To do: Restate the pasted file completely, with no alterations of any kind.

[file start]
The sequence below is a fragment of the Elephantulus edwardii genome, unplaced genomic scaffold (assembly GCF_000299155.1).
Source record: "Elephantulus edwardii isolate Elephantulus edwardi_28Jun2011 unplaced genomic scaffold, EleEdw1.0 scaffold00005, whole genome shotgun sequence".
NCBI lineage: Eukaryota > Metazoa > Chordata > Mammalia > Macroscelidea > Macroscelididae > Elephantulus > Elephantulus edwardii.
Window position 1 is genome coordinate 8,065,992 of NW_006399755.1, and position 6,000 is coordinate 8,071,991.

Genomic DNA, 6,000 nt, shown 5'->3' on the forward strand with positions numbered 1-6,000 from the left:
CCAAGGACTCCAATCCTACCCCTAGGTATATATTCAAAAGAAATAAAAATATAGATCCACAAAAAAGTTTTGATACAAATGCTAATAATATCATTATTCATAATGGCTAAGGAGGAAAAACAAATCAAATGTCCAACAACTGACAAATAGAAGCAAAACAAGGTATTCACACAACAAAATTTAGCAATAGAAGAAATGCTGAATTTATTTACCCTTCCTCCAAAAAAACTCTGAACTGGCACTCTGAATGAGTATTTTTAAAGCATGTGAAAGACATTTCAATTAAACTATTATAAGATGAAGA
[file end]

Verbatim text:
The sequence below is a fragment of the Elephantulus edwardii genome, unplaced genomic scaffold (assembly GCF_000299155.1).
Source record: "Elephantulus edwardii isolate Elephantulus edwardi_28Jun2011 unplaced genomic scaffold, EleEdw1.0 scaffold00005, whole genome shotgun sequence".
NCBI lineage: Eukaryota > Metazoa > Chordata > Mammalia > Macroscelidea > Macroscelididae > Elephantulus > Elephantulus edwardii.
Window position 1 is genome coordinate 8,065,992 of NW_006399755.1, and position 6,000 is coordinate 8,071,991.

Genomic DNA, 6,000 nt, shown 5'->3' on the forward strand with positions numbered 1-6,000 from the left:
CCAAGGACTCCAATCCTACCCCTAGGTATATATTCAAAAGAAATAAAAATATAGATCCACAAAAAAGTTTTGATACAAATGCTAATAATATCATTATTCATAATGGCTAAGGAGGAAAAACAAATCAAATGTCCAACAACTGACAAATAGAAGCAAAACAAGGTATTCACACAACAAAATTTAGCAATAGAAGAAATGCTGAATTTATTTACCCTTCCTCCAAAAAAACTCTGAACTGGCACTCTGAATGAGTATTTTTAAAGCATGTGAAAGACATTTCAATTAAACTATTATAAGATGAAGA